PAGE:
Thursday, 02 October 2008 19:00 Jim Camp Editorial Dept - Philosophy
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The headlines regarding the federal bail-out of troubled banking, investment, and insurance institutions are scary enough without the political charges flying back and forth in an effort to shift blame.

What really matters, however, is your response to them. That is the one thing you can control and, via the upcoming national election, it is the one thing you can control when you make your decision regarding who gets your vote.

As we all know by now, the sub-prime mortgage loan meltdown is the result of government policies that required issuing loans to people who would not, under normal banking standards, have qualified to receive one. This, in turn, generated the “bundling” of these “sub-prime” loans as securities by mortgage loan and investment bankers to spread the risk. 

Instead, it put the entire banking system at risk. There is blame enough to go around because there were many warnings.

How you respond to these events and issues is critical. This is a time for caution, not panic. The financial crisis is the result of having removed caution from an established system that determined who received a loan or not.

The result was predictable. My years as a negotiations coach have taught me that most of the decisions we make in life have a reasonably predictable outcome if they are driven by a well thought out mission and purpose. Decisions that are driven more by inflamed or heighten emotion without a long term aim tend to put people in jeopardy.

Americans are deluged daily with highly emotional messages that they must own their own home, must stock that home with a variety of expensive items, must drive certain kinds of vehicles, and, until the present crisis, could use easy credit to acquire them. Living beyond their means was made possible when people allowed their heightened first emotions to cloud their vision and erode their caution.

In my book, “Start With No”, I identify activities and behaviors that enable people to control their emotions during negotiations and it all begins with a clearly defined mission and purpose. You can apply this to the forthcoming election because you are being asked to make a decision. If you base your decision on an emotional response to either candidate, you risk failing to focus on the issues and the candidate’s track record and positions.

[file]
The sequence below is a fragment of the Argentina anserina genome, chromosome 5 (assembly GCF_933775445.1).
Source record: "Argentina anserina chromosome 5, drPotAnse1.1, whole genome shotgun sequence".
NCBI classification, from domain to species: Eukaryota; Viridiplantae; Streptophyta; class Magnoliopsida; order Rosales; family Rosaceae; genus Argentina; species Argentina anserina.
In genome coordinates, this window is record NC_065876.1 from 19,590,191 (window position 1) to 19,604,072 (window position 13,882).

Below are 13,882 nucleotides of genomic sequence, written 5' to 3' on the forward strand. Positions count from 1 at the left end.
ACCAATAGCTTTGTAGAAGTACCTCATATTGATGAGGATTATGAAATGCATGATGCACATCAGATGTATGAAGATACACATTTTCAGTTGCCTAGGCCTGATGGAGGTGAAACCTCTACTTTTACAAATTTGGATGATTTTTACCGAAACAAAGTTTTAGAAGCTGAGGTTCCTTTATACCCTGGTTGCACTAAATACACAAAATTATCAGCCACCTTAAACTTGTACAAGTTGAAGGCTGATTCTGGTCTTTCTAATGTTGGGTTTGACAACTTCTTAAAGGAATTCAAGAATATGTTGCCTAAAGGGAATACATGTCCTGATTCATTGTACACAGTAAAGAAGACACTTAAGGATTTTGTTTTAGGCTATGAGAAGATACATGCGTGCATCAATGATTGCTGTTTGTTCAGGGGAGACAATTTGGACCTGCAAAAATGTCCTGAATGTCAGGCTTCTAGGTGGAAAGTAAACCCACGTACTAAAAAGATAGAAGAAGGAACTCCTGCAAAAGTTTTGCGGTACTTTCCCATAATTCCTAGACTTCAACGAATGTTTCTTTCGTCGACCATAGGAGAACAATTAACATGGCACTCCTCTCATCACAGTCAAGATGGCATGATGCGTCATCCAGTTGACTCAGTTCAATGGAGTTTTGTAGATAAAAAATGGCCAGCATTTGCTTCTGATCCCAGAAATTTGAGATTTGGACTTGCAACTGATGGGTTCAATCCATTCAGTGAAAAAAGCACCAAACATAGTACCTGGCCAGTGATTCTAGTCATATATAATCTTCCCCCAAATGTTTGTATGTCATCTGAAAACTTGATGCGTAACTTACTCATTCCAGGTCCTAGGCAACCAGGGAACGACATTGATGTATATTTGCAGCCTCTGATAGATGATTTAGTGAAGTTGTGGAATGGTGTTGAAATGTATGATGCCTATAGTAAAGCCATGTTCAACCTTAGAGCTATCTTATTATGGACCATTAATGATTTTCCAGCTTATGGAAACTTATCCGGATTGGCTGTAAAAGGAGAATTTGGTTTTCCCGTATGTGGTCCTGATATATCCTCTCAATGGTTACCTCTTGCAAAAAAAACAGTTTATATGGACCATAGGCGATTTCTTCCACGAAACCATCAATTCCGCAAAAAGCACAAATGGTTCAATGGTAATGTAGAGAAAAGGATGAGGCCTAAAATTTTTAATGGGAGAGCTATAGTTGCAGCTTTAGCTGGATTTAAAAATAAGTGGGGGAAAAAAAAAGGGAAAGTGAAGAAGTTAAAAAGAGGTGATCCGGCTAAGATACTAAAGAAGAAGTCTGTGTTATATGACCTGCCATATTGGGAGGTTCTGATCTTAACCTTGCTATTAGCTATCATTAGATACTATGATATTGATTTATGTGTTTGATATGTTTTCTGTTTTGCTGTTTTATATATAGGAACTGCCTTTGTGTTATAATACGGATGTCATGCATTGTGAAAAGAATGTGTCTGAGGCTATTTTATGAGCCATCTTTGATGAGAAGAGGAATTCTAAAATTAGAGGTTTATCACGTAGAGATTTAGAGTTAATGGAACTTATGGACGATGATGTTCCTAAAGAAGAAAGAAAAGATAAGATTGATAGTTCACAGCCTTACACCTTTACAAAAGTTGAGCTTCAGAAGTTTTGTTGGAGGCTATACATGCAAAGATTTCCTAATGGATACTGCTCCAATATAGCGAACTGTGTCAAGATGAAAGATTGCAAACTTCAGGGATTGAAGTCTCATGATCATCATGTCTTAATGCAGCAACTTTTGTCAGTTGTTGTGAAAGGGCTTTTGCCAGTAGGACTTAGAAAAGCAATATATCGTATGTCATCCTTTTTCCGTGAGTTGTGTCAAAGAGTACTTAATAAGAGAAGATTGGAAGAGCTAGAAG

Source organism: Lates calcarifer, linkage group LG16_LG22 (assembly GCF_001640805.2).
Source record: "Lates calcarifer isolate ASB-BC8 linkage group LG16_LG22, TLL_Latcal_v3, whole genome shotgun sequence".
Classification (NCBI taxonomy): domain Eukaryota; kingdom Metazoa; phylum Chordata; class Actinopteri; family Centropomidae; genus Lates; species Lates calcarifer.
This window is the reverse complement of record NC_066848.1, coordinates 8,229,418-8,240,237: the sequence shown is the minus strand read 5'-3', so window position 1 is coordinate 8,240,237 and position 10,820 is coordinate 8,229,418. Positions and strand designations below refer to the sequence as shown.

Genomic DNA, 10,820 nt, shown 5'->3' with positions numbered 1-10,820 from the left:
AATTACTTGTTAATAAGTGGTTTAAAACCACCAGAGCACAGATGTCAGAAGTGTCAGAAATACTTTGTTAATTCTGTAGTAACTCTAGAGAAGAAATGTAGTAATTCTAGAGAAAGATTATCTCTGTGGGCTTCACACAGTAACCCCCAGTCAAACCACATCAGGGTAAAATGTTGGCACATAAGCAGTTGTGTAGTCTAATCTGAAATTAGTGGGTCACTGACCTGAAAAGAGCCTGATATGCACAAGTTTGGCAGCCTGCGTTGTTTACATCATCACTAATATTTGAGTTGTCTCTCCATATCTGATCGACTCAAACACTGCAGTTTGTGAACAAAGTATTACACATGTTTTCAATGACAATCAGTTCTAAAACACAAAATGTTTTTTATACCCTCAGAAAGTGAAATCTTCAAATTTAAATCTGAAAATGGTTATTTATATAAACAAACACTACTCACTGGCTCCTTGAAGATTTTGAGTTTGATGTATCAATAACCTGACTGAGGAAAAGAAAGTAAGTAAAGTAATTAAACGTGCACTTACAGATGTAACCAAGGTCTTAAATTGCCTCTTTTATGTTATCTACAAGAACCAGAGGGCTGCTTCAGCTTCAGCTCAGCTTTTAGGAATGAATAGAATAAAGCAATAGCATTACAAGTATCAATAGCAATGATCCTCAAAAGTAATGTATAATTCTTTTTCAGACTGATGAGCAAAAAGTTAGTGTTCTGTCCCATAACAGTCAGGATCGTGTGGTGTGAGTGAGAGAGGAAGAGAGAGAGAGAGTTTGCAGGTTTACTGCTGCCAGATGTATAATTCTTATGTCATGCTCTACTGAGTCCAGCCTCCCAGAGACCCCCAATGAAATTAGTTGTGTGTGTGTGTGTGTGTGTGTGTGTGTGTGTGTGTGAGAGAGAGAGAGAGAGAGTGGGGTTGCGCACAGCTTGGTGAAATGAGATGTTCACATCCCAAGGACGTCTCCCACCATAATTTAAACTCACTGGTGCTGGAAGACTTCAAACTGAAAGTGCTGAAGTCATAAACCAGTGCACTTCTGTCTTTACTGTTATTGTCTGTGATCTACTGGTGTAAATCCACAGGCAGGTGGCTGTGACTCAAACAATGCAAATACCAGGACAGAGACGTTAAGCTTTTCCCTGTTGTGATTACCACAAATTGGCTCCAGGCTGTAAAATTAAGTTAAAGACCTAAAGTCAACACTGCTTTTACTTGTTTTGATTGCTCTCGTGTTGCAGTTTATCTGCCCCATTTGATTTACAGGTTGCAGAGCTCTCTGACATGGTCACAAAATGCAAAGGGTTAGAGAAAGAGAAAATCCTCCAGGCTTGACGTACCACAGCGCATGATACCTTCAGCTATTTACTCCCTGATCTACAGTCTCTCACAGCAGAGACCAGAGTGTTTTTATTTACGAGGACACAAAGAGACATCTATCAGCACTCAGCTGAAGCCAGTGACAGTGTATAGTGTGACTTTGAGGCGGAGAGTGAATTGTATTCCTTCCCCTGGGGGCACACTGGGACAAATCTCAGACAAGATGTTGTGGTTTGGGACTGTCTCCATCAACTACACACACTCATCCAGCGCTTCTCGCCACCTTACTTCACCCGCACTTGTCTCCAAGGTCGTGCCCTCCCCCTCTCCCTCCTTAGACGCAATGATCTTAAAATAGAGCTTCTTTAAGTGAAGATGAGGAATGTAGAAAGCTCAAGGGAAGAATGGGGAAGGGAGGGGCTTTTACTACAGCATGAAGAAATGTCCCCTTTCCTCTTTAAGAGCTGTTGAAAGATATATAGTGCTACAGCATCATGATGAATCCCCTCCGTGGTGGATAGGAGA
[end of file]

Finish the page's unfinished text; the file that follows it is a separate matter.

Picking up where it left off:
Democracy asks each citizen to build their own vision of the world. This is enabled by the vast flow of information at our disposal or to which we are exposed by the print and news media. Surveys reveal a high level of distrust for the media these days and that cautionary emotion will play a valuable role in your decision.

Since your vote for whoever should be the next President can have a significant outcome, having a personal vision of the future into which you can fit your choice is essential.

Elections are always framed in terms of victory or defeat. Each day, we all deal with what we call “setbacks” or “breakthroughs.” As a negotiations coach, I know that we all live each day as a series of negotiations with family members, co-workers, and others whom we seek to influence.

Successful negotiators are taught to keep a firm grasp on their emotions and to always have a goal in mind whether it’s a mother teaching a child proper table manners, a student seeking help in learning something new, or someone in business looking to make a deal.

Elections are, as often as not, driven by emotions. Both parties wage campaigns with multi-million dollar advertising and communications designed to evoke your emotions and to play on your fears. You need to guard against this tactic and you can do this by looking at the campaigns as a negotiation about your future.

The current economic crisis demonstrates that a lot of people whom we deemed to be intelligent and well-informed made some horrendous mistakes in judgment. The lesson we need to draw from this is to be more confident about our own decision-making practices and capabilities. These are skills that can be learned.

Democracy requires that we take the time to study the problems and issues of our times, to have an informed opinion, and to be willing to change our minds if the facts require it.

Voting for vague concepts of “change” and “hope” is not sufficient. All elections are about change, but we must know what changes are being proposed.

Voting for the next President for purely emotional reasons such as the fact that your family have always been registered Democrats or Republicans, or that you think a particular candidate is more articulate than the other, or simply that you are worried about the future, negates all the fundamentals of negotiation.

Knowing what kind of future you want, informing yourself regarding both candidates’ positions on the issues, and studying the track records of both parties will help you eliminate emotion and replace it with your vision of America in the coming years.

Most people who teach how to negotiate focus on the need to compromise. My system focuses on your ability to make effective decisions and the value of the ability to say “no.” The coming election requires that you say “no” to one candidate or the other. Politicians may have to compromise, but you do not.



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